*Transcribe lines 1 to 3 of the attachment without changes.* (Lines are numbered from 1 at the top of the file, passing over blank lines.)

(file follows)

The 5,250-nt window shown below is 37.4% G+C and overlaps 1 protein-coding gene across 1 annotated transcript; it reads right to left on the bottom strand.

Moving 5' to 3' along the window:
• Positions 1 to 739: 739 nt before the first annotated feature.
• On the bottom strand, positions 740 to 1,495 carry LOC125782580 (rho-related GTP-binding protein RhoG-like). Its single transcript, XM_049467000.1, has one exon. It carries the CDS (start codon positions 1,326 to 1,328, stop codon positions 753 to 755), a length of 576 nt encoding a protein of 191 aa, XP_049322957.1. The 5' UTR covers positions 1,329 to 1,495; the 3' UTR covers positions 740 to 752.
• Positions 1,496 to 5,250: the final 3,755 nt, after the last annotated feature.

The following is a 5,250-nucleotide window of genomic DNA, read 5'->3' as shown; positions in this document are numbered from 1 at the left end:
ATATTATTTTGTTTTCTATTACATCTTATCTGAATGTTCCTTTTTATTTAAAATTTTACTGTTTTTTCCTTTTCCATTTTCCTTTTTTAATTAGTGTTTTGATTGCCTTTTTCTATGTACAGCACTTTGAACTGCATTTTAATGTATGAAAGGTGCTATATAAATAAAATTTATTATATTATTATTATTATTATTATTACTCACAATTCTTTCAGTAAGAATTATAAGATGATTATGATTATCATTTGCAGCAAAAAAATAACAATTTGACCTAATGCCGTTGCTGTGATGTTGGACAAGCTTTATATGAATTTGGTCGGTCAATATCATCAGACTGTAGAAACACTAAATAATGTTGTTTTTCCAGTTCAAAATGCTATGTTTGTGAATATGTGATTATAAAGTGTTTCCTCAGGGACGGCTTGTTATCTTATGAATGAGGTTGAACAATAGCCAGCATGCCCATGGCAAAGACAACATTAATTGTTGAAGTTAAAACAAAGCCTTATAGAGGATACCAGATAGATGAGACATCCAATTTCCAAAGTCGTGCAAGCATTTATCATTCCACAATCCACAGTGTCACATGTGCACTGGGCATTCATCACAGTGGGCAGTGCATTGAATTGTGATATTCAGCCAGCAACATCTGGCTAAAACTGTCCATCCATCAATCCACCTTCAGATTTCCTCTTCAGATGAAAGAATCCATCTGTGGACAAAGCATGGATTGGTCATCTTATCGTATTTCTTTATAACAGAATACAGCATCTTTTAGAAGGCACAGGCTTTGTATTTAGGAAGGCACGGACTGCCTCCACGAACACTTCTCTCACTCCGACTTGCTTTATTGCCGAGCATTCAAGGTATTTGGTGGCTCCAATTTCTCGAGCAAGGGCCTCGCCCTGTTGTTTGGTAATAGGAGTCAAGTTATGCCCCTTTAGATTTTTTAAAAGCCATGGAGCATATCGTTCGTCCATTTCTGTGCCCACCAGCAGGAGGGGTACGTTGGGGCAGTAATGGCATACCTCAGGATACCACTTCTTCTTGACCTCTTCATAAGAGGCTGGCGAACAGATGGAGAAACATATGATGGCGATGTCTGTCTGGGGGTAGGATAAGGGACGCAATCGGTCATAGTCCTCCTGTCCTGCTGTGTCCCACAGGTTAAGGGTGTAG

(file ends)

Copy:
The 5,250-nt window shown below is 37.4% G+C and overlaps 1 protein-coding gene across 1 annotated transcript; it reads right to left on the bottom strand.

Moving 5' to 3' along the window:
• Positions 1 to 739: 739 nt before the first annotated feature.